To the extent Baseball Is a Funny Game is recalled today, it is largely for its yarns. This is due in part to the content and in part to the subsequent reputation of the author. When the book hit stores in May of 1960, Joe Garagiola was a little-known retired catcher who had taken up color commentary in St. Louis. His anonymity, however, was about to change.
Baseball Is a Funny Game spent much of that summer on the New York Times best-seller list—something unheard-of for a baseball book at the time—earning its author guest stints on the Today Show with Dave Garroway and the Tonight Show with Jack Paar. Both turned out to be perfect vehicles to display Garagiola’s self-deprecating wit and storytelling charm before a national audience. Within a few months, he was doing color—and eventually play-by-play—on NBC’s national “Game of the Week” telecasts.
That national exposure allowed Garagiola to do something rare among sports figures at the time: cross over into the realm of general entertainment. He began showing up regularly on the Today Show in the mid-1960s, and he occasionally guest hosted the Tonight Show for Johnny Carson. From the late 1960s into the 1980s, he was a daytime quiz show fixture, most often on To Tell the Truth or The Match Game.
The irony is that, by modern standards anyway, much of the humor in Baseball Is a Funny Game comes across as tame, and certainly sanitized. Offered to a modern publisher, it might meet with rejection. But in 1960, it presented fans fresh insights into life on the field and in the clubhouse. The Long Season, Jim Brosnan’s breakthrough diary, was still two months from publication in May of 1960, and Jim Bouton’s Ball Four was a decade in the future.
Read retrospectively, the simple wisdom conveyed in Garagiola’s stories, both the humorous and serious ones, shines through. One such lesson, which has stuck with me since I first read it as a teenager, concerns Pepper Martin complaining to Cardinals Manager Ray Blades about the spring training grind. Blades had scheduled two-a-day workouts, the better to hone whatever talent existed on his roster. The extra work did not sit well with Martin, who saw the team’s problem less as one of precision than natural ability. “I got a jackass back in Oklahoma,” Martin told Blades during a clubhouse meeting, “and you can work him from sunup till sundown, and he ain’t never going to win the Kentucky Derby.”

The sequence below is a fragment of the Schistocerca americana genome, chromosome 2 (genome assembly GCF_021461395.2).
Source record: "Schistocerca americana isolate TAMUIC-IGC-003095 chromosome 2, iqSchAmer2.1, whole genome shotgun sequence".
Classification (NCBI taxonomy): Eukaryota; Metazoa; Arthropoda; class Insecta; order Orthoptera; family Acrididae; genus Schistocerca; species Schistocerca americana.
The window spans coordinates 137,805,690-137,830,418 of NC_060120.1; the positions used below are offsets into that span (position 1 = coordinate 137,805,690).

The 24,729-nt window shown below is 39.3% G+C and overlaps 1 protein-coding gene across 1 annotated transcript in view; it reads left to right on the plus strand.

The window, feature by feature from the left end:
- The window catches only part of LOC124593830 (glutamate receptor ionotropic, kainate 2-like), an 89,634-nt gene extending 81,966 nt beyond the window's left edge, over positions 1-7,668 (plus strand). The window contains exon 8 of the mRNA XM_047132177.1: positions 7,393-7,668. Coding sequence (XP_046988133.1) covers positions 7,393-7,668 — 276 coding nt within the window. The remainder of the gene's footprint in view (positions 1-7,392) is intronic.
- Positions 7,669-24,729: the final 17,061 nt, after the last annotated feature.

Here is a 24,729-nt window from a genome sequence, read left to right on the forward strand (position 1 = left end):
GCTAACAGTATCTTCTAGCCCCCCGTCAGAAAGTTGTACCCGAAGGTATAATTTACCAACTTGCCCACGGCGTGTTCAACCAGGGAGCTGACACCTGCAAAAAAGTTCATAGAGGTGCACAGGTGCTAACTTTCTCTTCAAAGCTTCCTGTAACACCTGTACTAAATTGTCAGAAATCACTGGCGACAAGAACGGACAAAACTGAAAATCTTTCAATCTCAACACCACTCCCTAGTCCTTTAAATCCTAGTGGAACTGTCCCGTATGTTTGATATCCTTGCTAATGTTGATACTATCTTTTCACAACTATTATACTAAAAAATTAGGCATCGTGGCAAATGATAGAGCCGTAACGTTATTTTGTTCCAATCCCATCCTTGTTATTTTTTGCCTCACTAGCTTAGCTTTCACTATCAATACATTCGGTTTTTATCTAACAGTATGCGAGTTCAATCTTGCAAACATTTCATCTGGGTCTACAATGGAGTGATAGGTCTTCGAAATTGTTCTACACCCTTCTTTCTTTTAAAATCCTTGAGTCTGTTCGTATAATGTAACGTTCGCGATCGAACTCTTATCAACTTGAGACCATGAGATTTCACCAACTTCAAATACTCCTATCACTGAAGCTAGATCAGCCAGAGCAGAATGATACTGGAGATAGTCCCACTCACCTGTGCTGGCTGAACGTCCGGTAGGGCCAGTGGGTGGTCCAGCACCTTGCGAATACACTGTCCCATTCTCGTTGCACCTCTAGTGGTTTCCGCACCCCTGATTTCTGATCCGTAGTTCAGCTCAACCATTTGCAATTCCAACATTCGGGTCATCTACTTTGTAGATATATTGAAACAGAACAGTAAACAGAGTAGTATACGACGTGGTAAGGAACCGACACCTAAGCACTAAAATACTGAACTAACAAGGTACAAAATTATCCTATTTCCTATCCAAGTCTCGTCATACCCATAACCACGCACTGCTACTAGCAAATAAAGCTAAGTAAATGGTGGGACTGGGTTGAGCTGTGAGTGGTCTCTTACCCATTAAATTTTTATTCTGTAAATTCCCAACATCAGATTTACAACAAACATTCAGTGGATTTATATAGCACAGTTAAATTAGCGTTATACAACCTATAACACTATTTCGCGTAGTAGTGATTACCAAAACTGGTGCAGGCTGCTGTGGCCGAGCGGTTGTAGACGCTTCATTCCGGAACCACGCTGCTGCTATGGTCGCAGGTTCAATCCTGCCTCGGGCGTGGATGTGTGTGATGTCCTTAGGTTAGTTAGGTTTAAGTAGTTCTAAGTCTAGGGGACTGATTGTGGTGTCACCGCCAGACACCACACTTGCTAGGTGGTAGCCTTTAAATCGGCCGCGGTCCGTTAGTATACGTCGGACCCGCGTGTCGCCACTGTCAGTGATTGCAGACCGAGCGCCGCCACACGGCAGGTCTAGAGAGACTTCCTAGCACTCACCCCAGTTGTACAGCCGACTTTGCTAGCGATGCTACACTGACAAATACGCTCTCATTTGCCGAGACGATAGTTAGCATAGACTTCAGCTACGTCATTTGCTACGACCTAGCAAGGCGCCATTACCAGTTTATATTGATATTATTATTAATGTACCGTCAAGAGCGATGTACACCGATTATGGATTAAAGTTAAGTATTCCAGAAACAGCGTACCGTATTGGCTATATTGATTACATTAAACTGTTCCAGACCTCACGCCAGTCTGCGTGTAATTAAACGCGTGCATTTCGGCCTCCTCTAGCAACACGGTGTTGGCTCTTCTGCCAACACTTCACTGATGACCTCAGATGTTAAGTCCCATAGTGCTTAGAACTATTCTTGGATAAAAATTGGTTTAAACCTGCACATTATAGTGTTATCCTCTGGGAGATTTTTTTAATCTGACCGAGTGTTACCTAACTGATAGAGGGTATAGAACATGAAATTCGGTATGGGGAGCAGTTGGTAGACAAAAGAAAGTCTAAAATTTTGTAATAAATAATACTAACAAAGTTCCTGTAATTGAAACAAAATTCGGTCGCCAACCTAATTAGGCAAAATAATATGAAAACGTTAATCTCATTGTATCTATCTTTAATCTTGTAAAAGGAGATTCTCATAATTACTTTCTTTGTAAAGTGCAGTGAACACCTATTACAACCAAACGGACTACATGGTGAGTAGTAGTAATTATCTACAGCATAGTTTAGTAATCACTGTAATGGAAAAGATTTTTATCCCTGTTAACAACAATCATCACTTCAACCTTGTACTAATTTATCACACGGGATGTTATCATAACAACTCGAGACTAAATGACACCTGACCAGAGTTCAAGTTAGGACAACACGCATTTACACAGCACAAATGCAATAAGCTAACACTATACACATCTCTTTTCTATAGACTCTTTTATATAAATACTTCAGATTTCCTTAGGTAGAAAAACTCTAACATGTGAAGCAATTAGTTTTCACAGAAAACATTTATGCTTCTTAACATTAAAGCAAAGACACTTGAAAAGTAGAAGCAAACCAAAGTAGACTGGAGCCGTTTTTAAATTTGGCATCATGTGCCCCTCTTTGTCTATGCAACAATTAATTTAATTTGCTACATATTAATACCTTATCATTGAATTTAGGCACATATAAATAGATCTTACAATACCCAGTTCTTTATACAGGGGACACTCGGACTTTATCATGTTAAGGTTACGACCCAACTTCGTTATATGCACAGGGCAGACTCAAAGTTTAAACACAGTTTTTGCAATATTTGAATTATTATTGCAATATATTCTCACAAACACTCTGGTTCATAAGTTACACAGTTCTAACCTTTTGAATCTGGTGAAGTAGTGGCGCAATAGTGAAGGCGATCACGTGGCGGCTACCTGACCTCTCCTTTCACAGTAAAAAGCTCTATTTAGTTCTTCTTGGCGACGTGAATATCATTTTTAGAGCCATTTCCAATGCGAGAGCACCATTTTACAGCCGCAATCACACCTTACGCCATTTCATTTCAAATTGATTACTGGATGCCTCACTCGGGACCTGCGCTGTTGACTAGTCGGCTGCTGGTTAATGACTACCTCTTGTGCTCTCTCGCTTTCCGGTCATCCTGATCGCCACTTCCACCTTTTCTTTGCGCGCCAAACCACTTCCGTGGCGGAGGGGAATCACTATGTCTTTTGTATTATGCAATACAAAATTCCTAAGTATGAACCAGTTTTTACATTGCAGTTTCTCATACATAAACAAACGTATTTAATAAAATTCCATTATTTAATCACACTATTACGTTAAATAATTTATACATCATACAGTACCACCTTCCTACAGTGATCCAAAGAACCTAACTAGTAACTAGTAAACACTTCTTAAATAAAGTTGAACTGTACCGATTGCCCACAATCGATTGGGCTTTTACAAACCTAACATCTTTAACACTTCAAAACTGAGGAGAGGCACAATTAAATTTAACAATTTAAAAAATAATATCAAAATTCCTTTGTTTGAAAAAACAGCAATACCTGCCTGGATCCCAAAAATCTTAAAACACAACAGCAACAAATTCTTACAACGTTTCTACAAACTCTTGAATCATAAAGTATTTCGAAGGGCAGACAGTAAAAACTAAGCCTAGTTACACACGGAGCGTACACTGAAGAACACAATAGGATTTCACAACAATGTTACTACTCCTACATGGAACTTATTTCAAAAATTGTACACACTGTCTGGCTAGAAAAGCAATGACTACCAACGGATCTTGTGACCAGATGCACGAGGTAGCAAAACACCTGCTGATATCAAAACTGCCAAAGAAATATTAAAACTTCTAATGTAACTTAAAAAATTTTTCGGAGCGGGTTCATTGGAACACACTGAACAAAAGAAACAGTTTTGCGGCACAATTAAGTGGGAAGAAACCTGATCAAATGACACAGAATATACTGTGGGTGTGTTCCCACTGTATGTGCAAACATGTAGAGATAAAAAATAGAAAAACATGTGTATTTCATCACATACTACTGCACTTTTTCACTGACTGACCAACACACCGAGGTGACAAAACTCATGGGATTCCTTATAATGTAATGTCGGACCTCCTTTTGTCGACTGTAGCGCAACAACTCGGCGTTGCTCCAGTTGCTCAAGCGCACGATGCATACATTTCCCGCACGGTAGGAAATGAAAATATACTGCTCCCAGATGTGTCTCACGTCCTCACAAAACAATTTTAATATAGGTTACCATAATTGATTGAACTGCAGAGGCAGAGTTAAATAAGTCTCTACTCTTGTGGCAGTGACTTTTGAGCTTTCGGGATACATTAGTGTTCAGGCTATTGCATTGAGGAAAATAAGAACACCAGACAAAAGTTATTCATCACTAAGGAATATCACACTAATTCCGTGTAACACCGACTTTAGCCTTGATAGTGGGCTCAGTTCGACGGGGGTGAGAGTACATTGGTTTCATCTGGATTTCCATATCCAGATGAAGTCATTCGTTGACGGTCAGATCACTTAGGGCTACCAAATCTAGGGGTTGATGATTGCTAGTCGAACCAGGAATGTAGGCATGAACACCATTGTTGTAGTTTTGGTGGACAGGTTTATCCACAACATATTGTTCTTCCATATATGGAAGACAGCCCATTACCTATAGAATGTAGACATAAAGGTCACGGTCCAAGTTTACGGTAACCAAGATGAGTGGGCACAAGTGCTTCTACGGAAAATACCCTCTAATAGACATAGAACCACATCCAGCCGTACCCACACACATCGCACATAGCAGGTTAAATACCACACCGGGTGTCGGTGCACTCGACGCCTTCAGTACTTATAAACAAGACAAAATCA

It’s simultaneously funny and true. Effort will take you only so far; first you must have talent.
Until Garagiola, baseball books tended to be insiderish, and not especially designed for mass audiences. In 2003, Garagiola told author Marty Appel that he had drawn inspiration for his book from one written by Paul Richards, then a well-known manager. Richards’ book was replete with how-tos, foot movements, curveball grips, and the like. “Geez, the guy driving the 18-wheeler who’s never gonna be a player, these books can’t be for him,” Garagiola said. He decided to write something more down to earth.